Island and independent state in the SW Indian Ocean, part of the Mascarene group, approximately 475 mi E of Madagascar. Probably visited by Arabs and Malays in the Middle Ages and definitely by the Portuguese in the 16th century, it was occupied by the Dutch from 1598 to 1710. First named for Prince Maurice of Nassau, it was renamed Ile de France in 1722 when the French settled the island and began huge sugar plantations. The British captured it in 1810, restored the Dutch name, and gained formal control in 1814. After the end of slavery here in 1833, the British brought indentured laborers from India, whose descendants constitute a majority of the population today. It gained its independence in 1968. In 1992 Mauritius became a republic. Mauritius has had one of the world’s fastest-growing economies since the early 1980s, and is increasingly attracting foreign investors, especially in the textile industries. Port Louis is the capital and the largest city.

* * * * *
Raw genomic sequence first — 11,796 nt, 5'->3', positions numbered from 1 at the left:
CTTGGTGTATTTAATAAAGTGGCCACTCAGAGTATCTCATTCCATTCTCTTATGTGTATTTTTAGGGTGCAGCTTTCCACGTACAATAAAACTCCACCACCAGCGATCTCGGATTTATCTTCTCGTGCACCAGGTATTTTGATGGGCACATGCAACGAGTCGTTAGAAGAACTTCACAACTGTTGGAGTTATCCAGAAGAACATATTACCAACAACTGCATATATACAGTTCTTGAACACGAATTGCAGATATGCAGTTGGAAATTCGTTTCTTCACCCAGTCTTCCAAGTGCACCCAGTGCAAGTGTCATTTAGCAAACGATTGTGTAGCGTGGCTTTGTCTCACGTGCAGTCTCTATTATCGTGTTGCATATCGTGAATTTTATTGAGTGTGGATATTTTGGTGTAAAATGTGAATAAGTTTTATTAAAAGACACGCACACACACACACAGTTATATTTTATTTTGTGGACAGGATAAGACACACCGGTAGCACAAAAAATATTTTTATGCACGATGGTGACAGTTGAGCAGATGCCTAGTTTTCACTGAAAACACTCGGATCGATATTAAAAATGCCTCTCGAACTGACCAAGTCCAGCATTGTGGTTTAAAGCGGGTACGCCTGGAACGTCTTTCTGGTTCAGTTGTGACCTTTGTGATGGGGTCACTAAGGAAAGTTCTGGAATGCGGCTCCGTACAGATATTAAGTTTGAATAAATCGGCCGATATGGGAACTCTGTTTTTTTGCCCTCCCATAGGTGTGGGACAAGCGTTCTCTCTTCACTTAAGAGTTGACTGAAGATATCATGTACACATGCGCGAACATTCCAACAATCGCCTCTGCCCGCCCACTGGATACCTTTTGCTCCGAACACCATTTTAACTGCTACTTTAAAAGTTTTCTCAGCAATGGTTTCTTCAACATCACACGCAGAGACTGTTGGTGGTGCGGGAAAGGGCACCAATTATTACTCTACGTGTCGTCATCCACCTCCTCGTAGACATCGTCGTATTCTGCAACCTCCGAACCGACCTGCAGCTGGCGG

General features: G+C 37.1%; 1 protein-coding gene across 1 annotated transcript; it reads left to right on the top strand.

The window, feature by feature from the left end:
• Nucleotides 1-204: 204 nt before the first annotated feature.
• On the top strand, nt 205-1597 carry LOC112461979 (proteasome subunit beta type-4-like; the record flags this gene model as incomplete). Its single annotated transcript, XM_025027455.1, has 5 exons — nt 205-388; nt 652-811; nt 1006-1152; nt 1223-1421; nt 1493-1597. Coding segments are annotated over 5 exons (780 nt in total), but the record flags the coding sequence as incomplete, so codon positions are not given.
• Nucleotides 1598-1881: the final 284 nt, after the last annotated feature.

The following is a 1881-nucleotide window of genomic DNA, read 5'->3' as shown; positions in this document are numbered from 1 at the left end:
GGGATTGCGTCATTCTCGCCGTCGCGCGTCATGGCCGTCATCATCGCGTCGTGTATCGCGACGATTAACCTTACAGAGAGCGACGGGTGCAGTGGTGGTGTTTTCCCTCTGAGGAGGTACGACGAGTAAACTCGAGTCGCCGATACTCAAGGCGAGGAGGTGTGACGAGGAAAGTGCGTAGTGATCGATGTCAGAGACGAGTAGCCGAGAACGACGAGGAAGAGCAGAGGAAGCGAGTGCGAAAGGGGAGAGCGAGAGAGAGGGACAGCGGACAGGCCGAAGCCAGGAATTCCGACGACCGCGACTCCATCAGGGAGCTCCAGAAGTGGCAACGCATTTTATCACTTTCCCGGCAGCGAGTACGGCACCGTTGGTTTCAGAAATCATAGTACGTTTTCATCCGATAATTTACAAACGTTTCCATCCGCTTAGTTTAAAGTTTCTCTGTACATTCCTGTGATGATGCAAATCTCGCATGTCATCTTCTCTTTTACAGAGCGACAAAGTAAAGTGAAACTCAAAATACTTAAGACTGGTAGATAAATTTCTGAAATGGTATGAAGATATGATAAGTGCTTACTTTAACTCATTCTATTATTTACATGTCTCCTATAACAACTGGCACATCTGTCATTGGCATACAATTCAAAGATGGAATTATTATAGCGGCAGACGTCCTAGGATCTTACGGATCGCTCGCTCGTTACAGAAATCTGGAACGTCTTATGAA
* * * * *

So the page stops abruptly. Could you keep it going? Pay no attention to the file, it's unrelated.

Perhaps Mauritius - is the richest in Africa, a tropical paradise where you can do anything. Port-Louis, a bustling port with a newly rebuilt promenade and bustling market, is the capital of this small island a length of 64 km and a width of 46 km. However, most visitors are drawn to the resort areas, such as Mont Choisy, quiet little town of Trou aux Biches and more bustling Flic en Flac, especially popular for diving. Rivière Noire is ideal for those who like to engage in underwater hunting.